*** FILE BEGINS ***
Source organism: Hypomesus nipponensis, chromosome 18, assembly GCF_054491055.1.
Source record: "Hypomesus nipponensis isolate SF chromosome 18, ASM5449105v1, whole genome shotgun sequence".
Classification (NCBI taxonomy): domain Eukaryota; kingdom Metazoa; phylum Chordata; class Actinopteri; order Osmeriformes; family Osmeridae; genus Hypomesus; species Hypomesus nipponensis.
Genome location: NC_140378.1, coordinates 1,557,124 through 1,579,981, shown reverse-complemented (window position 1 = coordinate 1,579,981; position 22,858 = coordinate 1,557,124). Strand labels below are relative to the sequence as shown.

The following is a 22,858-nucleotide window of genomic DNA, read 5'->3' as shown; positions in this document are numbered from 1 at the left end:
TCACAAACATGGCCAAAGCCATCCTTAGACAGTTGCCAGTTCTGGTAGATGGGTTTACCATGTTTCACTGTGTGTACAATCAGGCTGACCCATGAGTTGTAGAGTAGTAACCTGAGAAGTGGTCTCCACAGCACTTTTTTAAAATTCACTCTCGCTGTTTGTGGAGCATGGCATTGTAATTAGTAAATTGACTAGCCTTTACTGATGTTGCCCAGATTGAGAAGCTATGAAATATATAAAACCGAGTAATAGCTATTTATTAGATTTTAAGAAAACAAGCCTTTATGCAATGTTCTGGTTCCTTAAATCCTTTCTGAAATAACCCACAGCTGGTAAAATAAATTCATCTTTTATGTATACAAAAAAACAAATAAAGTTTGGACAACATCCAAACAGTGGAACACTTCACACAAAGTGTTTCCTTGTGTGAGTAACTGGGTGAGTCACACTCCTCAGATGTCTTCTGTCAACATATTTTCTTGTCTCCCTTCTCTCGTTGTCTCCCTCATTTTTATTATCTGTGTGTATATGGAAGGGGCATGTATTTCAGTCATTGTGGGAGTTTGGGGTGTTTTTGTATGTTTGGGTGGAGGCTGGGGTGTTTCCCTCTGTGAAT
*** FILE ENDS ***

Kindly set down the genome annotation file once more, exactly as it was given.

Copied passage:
Source organism: Hypomesus nipponensis, chromosome 18, assembly GCF_054491055.1.
Source record: "Hypomesus nipponensis isolate SF chromosome 18, ASM5449105v1, whole genome shotgun sequence".
Classification (NCBI taxonomy): domain Eukaryota; kingdom Metazoa; phylum Chordata; class Actinopteri; order Osmeriformes; family Osmeridae; genus Hypomesus; species Hypomesus nipponensis.
Genome location: NC_140378.1, coordinates 1,557,124 through 1,579,981, shown reverse-complemented (window position 1 = coordinate 1,579,981; position 22,858 = coordinate 1,557,124). Strand labels below are relative to the sequence as shown.

The following is a 22,858-nucleotide window of genomic DNA, read 5'->3' as shown; positions in this document are numbered from 1 at the left end:
TCACAAACATGGCCAAAGCCATCCTTAGACAGTTGCCAGTTCTGGTAGATGGGTTTACCATGTTTCACTGTGTGTACAATCAGGCTGACCCATGAGTTGTAGAGTAGTAACCTGAGAAGTGGTCTCCACAGCACTTTTTTAAAATTCACTCTCGCTGTTTGTGGAGCATGGCATTGTAATTAGTAAATTGACTAGCCTTTACTGATGTTGCCCAGATTGAGAAGCTATGAAATATATAAAACCGAGTAATAGCTATTTATTAGATTTTAAGAAAACAAGCCTTTATGCAATGTTCTGGTTCCTTAAATCCTTTCTGAAATAACCCACAGCTGGTAAAATAAATTCATCTTTTATGTATACAAAAAAACAAATAAAGTTTGGACAACATCCAAACAGTGGAACACTTCACACAAAGTGTTTCCTTGTGTGAGTAACTGGGTGAGTCACACTCCTCAGATGTCTTCTGTCAACATATTTTCTTGTCTCCCTTCTCTCGTTGTCTCCCTCATTTTTATTATCTGTGTGTATATGGAAGGGGCATGTATTTCAGTCATTGTGGGAGTTTGGGGTGTTTTTGTATGTTTGGGTGGAGGCTGGGGTGTTTCCCTCTGTGAAT